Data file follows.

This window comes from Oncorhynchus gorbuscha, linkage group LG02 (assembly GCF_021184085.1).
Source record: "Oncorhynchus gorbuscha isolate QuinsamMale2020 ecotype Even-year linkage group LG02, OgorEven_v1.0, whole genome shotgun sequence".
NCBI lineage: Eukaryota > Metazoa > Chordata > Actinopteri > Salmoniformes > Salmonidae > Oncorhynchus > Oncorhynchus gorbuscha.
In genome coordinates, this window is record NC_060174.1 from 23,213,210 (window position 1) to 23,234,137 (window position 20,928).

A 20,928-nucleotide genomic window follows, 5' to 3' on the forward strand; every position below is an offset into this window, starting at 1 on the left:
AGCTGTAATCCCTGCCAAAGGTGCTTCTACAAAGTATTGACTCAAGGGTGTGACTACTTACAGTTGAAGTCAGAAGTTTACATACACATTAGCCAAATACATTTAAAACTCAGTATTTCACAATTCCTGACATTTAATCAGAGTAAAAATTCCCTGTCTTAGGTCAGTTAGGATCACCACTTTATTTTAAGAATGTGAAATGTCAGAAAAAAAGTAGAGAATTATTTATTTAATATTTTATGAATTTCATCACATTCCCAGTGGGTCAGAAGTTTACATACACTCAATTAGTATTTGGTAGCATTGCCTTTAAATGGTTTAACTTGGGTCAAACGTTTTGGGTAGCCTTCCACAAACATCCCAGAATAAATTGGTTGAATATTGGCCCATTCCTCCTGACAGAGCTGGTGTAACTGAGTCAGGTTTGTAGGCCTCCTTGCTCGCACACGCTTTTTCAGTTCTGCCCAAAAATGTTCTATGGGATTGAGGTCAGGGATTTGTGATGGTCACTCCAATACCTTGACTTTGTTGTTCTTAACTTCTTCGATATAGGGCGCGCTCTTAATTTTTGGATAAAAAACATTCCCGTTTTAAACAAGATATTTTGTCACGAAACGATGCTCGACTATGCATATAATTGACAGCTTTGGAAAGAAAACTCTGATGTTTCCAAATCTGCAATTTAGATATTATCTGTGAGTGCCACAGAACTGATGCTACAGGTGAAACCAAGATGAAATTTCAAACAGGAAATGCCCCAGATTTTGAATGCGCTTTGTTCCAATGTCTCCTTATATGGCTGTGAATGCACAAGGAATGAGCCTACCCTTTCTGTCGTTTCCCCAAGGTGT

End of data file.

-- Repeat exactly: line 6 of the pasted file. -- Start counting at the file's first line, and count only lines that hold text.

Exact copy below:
AGCTGTAATCCCTGCCAAAGGTGCTTCTACAAAGTATTGACTCAAGGGTGTGACTACTTACAGTTGAAGTCAGAAGTTTACATACACATTAGCCAAATACATTTAAAACTCAGTATTTCACAATTCCTGACATTTAATCAGAGTAAAAATTCCCTGTCTTAGGTCAGTTAGGATCACCACTTTATTTTAAGAATGTGAAATGTCAGAAAAAAAGTAGAGAATTATTTATTTAATATTTTATGAATTTCATCACATTCCCAGTGGGTCAGAAGTTTACATACACTCAATTAGTATTTGGTAGCATTGCCTTTAAATGGTTTAACTTGGGTCAAACGTTTTGGGTAGCCTTCCACAAACATCCCAGAATAAATTGGTTGAATATTGGCCCATTCCTCCTGACAGAGCTGGTGTAACTGAGTCAGGTTTGTAGGCCTCCTTGCTCGCACACGCTTTTTCAGTTCTGCCCAAAAATGTTCTATGGGATTGAGGTCAGGGATTTGTGATGGTCACTCCAATACCTTGACTTTGTTGTTCTTAACTTCTTCGATATAGGGCGCGCTCTTAATTTTTGGATAAAAAACATTCCCGTTTTAAACAAGATATTTTGTCACGAAACGATGCTCGACTATGCATATAATTGACAGCTTTGGAAAGAAAACTCTGATGTTTCCAAATCTGCAATTTAGATATTATCTGTGAGTGCCACAGAACTGATGCTACAGGTGAAACCAAGATGAAATTTCAAACAGGAAATGCCCCAGATTTTGAATGCGCTTTGTTCCAATGTCTCCTTATATGGCTGTGAATGCACAAGGAATGAGCCTACCCTTTCTGTCGTTTCCCCAAGGTGT